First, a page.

Comsewogue teacher Andrew Harris galvanizes activism

Comsewogue teacher Andrew Harris galvanizes activism

Andrew Harris, right, stands with Comsewogue Superintendent Joe Rella and two other Comsewogue students. Photo from Joe Rella

Amanda Perelli

Those who know him say Andrew Harris, a special needs teacher at the Comsewogue High School, is an empathic teacher in the classroom and an advocate for service within the community, and that he often goes above and beyond.

Harris recently organized Joe’s Day of Service, a community service initiative where students and community members pledge to give back.

“Sometimes kids are like, ‘Oh, I have to get another five to 10 service hours,’ but with him the kids are so happy doing it. He’s really visionary in many ways,” Comsewogue Superintendent Joe Rella said. “He moves comfortably between and among the teachers, the administrators, the elementary students, secondary students, and really gets them excited about service. He’s a selfless person and that comes across in everything he does.”

Comsewogue High School students clean headstones at Calverton National Cemetery May 30 as part of Joe’s Day of Service. Photo from CSD

Harris has been a member of the district for 14 years, but it wasn’t until last year, with the help of his colleagues, that the idea for Joe’s Day of Service was born. 

The name was inspired by Rella for his constant dedication to better the community. 

Harris asked Rella what he thought of creating more districtwide volunteer opportunities and Rella was instantly on board.  

“He said, ‘What do you think about creating some opportunities [in service],” Rella said. “We have different opportunities at the High School level, where kids have to do community service as a part of the National Honor Society — what about if we did it on a district level? I said, ‘That’s a fantastic idea’ and he’s transformed the whole concept of service.”

The superintendent added the community was missing a districtwide event to get everyone involved at once.

Students in Harris’ class pitched how they thought they should spend the day — excited to work outside the classroom and with others within Comsewogue. 

“We had a movement here for many, many years to get kids more involved in their community — giving back, to be more empathetic,” said Joseph Coniglione, the principal at Comsewogue High School. “The goal was to do that through community service in the area. We had a large sum of students who went out and did individual projects and a tremendous group, who went to the Calverton National Cemetery to clean off the head stones and get them prepared for the veterans.”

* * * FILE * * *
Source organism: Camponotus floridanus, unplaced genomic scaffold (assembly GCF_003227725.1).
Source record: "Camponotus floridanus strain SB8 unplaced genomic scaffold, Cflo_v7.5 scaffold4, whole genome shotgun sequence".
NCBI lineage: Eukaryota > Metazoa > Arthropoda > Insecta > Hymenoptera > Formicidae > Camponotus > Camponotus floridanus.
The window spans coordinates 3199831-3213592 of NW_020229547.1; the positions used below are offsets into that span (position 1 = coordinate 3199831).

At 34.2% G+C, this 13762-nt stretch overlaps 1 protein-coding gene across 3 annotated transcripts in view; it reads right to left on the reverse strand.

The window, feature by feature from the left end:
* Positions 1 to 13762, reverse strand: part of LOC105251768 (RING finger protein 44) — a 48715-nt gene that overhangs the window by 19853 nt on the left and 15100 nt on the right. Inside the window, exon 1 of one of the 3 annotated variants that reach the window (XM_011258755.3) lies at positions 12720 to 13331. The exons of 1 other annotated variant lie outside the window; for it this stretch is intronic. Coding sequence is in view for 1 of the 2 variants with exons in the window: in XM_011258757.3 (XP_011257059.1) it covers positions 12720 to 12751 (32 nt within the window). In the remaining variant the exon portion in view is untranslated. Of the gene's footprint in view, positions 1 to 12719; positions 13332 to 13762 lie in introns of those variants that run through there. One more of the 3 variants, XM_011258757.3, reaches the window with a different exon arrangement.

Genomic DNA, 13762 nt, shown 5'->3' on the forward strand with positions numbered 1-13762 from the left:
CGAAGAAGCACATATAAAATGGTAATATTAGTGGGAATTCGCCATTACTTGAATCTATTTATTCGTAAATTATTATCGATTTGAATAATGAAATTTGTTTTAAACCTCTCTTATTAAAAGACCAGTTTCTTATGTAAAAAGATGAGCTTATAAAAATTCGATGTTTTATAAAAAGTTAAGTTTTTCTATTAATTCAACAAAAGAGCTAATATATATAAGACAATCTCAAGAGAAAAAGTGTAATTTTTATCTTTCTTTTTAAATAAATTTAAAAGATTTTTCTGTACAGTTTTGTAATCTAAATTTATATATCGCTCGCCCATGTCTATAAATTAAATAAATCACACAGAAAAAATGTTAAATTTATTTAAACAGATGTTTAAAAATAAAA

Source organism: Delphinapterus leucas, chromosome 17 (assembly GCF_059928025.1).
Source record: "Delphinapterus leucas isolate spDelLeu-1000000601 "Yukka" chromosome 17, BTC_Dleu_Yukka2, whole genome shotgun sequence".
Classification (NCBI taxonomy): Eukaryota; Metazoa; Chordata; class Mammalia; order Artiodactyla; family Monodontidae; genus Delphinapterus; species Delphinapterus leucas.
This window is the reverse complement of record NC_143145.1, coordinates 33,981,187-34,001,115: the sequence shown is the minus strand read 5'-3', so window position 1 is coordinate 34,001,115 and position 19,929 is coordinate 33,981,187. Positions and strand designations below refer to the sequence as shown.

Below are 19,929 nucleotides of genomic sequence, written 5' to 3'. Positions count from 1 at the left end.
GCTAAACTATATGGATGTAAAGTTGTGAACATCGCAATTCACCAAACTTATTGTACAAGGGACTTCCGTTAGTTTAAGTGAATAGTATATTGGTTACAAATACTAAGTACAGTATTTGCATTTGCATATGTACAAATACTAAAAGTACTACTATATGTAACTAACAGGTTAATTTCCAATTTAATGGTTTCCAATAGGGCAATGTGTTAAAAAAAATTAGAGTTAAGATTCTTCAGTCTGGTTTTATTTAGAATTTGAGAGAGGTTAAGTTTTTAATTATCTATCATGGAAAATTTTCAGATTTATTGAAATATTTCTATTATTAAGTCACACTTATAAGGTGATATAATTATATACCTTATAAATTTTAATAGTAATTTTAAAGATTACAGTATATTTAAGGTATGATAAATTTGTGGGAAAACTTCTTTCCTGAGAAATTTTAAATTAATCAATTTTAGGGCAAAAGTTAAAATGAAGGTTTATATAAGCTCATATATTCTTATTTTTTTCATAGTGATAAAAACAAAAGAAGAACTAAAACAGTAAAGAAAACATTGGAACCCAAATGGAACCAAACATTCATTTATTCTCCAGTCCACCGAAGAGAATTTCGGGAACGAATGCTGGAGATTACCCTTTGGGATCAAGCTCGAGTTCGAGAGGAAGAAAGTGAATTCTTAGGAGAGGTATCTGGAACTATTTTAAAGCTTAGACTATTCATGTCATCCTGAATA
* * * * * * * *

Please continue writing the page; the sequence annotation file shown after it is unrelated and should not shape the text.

Brookhaven Councilwoman Valerie Cartright (D-Port Jefferson Station) said Joe’s Day of Service was so successful she expects it will only grow in coming years.

 “The Comsewogue community is very close knit, and neighbors have already been working with students, teachers and faculty to improve the lives of others through the Joe’s Day of Service projects,” Cartright said. “Andy Harris and those involved have portrayed this initiative as continuous from the start, so I have no doubt that participation will increase as more members of the community learn about the project.”

Andrew Harris, right, stands with Brookhaven town Councilwoman Valerie Cartwright (D). Photo from Joe Rella.

Harris spearheaded the initiative, developing one day-long service event that taught students the value of service while helping out the community. 

“There are major problems everywhere — addiction, depression — and the thing is, they say one of the best things to do is to help other people,” Harris said in an interview at Brookhaven Town Hall, where the students were recognized for their efforts by the town board June 14. “I wanted the students to understand that, because they don’t always have the opportunity. I wanted them to get a taste of that just in one day and understand that when you give to others you feel rich.”

Harris has inspired students to give back to their local communities, and he also teaches the importance of being a civic leader in service. 

“Andy is a veteran special education teacher, but what sets him aside from a lot of people is his ability to really be empathic toward people,” said Coniglione. “He’s probably one of the kindest souls you’ll ever meet in your life. He really tries to make others life better and just happier.” 

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